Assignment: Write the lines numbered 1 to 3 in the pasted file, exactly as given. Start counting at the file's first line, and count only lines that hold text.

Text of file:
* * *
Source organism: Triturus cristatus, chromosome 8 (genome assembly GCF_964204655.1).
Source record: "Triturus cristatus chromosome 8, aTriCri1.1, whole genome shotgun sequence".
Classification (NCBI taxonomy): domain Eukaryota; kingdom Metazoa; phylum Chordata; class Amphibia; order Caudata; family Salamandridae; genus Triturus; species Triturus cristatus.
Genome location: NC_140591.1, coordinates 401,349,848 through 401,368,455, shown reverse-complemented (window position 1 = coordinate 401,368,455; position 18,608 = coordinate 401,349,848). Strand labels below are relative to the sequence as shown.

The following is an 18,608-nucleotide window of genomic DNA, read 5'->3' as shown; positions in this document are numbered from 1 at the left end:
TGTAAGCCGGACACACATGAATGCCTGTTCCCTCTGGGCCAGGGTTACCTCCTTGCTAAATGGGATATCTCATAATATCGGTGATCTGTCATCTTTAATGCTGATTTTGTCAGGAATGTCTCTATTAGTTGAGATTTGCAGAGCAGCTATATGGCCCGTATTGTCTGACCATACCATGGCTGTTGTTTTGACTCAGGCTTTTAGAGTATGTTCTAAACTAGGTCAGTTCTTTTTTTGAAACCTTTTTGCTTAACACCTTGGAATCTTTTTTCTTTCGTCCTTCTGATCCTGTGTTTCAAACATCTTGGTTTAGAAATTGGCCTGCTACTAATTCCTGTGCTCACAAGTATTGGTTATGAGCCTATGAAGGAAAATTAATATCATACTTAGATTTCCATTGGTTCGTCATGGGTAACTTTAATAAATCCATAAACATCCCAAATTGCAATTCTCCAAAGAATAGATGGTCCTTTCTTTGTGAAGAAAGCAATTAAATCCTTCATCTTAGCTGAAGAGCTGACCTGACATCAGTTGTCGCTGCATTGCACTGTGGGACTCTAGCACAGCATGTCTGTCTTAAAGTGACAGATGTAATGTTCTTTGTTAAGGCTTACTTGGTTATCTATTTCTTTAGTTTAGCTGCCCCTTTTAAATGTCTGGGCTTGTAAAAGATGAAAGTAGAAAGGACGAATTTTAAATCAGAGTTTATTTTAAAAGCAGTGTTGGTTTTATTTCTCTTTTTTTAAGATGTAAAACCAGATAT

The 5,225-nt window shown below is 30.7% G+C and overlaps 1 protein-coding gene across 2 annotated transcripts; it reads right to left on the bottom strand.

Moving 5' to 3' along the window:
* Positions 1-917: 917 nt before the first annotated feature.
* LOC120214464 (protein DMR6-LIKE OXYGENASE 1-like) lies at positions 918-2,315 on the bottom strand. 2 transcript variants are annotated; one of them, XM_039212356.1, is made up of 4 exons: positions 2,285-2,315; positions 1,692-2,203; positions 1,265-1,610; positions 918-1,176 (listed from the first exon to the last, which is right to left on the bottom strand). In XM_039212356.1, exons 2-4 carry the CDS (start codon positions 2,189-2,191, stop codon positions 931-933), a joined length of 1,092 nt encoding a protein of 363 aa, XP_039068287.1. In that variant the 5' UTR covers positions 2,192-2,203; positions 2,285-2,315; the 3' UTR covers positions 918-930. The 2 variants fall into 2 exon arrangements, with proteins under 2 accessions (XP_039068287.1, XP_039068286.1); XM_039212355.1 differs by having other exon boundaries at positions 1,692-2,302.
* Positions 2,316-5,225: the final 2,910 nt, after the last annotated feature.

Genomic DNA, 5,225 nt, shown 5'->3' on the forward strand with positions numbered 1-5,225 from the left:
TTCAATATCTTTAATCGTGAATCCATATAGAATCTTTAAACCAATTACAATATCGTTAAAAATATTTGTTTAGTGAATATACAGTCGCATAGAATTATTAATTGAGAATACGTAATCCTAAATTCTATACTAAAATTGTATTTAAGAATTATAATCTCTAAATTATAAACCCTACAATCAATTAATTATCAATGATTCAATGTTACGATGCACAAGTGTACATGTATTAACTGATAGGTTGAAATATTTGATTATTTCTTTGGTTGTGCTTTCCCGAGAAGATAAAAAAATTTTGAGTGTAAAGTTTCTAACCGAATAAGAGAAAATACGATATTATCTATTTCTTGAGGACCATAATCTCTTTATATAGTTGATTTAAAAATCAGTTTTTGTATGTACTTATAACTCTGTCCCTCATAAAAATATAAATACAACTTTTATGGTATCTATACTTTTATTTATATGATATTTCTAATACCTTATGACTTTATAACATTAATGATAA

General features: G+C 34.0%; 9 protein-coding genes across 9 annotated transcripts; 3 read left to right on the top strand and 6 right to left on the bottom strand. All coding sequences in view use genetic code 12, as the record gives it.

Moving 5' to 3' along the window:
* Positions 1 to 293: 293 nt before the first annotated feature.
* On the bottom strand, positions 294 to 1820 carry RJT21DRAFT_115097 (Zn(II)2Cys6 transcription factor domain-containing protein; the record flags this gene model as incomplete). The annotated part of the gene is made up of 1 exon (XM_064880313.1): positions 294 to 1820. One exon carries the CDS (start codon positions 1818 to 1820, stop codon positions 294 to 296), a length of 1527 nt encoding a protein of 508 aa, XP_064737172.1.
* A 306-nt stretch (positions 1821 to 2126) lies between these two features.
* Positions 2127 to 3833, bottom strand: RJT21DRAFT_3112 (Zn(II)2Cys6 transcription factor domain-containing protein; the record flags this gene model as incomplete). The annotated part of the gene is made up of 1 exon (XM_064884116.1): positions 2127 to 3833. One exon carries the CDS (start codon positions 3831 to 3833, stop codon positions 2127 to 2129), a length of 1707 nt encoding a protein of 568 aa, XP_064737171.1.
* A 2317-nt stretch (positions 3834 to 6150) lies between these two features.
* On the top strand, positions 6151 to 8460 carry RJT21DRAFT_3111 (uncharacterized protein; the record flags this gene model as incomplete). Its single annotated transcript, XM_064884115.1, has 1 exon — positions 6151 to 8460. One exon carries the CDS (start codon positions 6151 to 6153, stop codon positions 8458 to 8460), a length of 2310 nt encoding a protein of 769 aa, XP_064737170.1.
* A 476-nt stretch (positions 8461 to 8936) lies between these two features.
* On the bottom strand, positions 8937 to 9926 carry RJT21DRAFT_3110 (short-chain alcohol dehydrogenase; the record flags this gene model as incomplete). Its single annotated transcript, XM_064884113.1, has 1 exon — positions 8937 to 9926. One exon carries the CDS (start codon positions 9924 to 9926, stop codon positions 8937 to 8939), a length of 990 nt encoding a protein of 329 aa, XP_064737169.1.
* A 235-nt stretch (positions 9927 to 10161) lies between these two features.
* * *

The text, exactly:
Source organism: Triturus cristatus, chromosome 8 (genome assembly GCF_964204655.1).
Source record: "Triturus cristatus chromosome 8, aTriCri1.1, whole genome shotgun sequence".
Classification (NCBI taxonomy): domain Eukaryota; kingdom Metazoa; phylum Chordata; class Amphibia; order Caudata; family Salamandridae; genus Triturus; species Triturus cristatus.